Will the new plans steer us out of the nitrogen crisis? Expert Jan Willem Erisman explains
They were eagerly awaited: four letters from five ministers that should provide clarity on how to get us out of the nitrogen crisis. Nitrogen expert Jan Willem Erisman explains the plans. And says whether they will get us out of the nitrogen crisis.
What is the main theme of the letters?
‘A scheme making it attractive for farmers to quit, relocate or switch to organic or “nature inclusive” farming. Farmers will be able to sign up for this in 2023 if they meet certain criteria. These criteria will be announced in January.
‘The ministers are sticking to this being voluntary. If you revoke permits because of nature loss, you won’t be allowed to allocate the nitrogen quota that is freed up to new developments if these are detrimental to nature. If farmers give up their permits voluntarily, this doesn’t apply and you can use part of the quota for economic development, such as house and road building or energy projects.’
What else do the letters say?
‘Another important aspect is the agricultural agreement (landbouwakkoord) that has to be concluded at the end of March between the government, agriculture, parties in the agricultural value chain and nature organisations. The agreement has to include a vision of the future role of agriculture in the Netherlands and a consensus on a joint approach.’
‘Any hint of regulation or standardisation provokes questions and emotions.’
‘The letters are also about how soil and water should become guiding factors in spatial planning. Raising water levels in peatland areas has many advantages. It stops subsidence, greatly reduces greenhouse emissions and limits nitrogen deposition because it becomes difficult to keep dairy cattle in wet grasslands.’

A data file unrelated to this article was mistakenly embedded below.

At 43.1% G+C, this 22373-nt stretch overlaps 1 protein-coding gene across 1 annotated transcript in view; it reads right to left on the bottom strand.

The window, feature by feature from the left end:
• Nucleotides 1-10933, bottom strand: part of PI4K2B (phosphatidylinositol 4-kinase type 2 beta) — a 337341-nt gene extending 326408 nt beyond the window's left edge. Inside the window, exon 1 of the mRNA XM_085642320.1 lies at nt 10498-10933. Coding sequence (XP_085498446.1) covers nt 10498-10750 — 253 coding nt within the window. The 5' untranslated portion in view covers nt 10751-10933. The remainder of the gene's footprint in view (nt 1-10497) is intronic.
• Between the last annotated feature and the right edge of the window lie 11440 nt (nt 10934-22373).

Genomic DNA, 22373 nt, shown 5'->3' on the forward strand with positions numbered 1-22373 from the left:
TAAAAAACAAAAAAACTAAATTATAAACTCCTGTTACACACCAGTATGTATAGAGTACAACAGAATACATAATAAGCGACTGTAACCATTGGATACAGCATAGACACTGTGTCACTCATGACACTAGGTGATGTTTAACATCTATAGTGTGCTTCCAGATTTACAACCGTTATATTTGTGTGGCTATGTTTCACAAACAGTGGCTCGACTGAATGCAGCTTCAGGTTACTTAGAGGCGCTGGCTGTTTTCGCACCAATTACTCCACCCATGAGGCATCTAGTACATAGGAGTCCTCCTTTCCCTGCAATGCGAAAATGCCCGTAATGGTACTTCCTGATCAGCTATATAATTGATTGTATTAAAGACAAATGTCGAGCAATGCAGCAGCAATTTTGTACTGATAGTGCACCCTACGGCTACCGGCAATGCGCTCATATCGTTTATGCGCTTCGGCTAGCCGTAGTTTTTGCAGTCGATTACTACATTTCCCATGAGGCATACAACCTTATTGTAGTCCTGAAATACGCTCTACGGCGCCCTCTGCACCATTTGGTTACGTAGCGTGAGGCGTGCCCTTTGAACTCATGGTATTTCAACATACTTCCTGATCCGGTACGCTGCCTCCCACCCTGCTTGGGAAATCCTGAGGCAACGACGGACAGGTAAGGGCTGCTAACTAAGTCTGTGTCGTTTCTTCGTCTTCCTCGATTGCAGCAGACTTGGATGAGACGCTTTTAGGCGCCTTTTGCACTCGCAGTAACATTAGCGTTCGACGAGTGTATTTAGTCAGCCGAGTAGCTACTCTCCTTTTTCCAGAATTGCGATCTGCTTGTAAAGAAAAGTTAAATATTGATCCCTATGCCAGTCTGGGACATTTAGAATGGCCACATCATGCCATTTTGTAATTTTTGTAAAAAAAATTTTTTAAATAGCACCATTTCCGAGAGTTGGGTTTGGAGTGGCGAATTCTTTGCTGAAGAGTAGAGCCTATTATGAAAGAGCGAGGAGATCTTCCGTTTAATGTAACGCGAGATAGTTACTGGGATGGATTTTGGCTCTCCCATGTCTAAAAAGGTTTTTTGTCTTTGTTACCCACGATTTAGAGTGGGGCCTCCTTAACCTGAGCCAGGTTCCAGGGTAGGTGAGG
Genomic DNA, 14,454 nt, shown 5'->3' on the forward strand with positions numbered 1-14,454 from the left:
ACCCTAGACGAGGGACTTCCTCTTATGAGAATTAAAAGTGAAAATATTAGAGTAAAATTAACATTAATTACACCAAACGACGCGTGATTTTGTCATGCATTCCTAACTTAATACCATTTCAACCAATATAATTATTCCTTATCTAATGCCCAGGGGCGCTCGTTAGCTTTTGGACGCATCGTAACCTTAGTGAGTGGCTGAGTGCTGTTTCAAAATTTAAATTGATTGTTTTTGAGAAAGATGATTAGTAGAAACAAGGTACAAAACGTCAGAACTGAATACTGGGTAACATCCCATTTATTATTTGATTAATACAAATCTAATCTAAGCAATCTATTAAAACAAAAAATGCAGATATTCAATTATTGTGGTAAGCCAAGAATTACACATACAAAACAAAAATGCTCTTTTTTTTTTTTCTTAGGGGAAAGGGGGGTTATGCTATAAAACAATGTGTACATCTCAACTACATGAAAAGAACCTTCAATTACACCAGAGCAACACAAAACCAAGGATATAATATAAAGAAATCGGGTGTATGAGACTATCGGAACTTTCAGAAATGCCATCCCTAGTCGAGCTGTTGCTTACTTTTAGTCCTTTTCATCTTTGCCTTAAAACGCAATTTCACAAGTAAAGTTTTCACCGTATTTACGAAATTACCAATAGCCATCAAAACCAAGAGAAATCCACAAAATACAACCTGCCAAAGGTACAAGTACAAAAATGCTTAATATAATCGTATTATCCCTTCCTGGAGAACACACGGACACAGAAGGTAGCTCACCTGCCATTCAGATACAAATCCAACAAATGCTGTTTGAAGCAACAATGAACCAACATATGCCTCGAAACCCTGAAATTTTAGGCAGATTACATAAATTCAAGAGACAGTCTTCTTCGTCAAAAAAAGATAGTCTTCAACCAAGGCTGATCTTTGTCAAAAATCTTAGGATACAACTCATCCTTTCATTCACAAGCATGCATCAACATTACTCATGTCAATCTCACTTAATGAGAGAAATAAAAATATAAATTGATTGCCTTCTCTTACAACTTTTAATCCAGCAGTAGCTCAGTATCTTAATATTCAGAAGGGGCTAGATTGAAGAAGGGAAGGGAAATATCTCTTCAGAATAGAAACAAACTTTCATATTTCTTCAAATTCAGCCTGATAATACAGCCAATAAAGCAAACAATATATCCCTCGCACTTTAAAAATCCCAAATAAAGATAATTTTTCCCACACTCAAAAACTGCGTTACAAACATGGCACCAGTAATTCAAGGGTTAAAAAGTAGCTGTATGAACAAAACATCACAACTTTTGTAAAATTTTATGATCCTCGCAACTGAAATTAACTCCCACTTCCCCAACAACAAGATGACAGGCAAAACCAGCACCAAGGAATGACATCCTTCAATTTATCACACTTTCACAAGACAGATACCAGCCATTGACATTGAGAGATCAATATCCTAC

What do you think of the plans?
‘The letters are full of intentions on the role of consumers, the parties in the value chain and industry, and the obstacles to permits and construction. We now understand the situation but that isn’t enough to achieve concrete steps. The stumbling block is that nature and permits can’t wait any longer but you need time to develop a vision and approach together with the farmers. And trust is an essential part of these negotiations. The question is whether that trust is there because the buy-out scheme and any hint of regulation or standardisation provokes questions and emotions.
‘So there are risks to the government’s approach. The question is whether it is once again putting too much faith into a scheme with generous compensation. If the results are disappointing, mandatory instruments will have to be used after all. This will mean gains for nature but no room for permits.’
‘The chances are high that at the slightest setback thing will more or less grind to a halt.’
Will these plans get us out of the nitrogen crisis?
‘There are reports that many farmers are fed up or have no successor, which means they want to be bought out. But will they meet the criteria that will be announced in January? And if they don’t, they will still have to take measures. The agriculture agreement could fail too, making protests very likely and farmers unlikely to take steps. Finally, a great deal of capacity is needed to hold the talks, support farmers, develop tools, assess conversions and implement schemes. The question is whether this is available.
‘The letters are a good attempt to give shape to Remkes’ line of thinking and to deal with all the rulings by the courts and the Council of State in recent weeks. These shut down all the shortcuts to allocating permits. But the clarity that we were hoping for is still lacking in the letters. Although they’re working hard on this, the chances are high that at the slightest setback things will more or less grind to a halt.’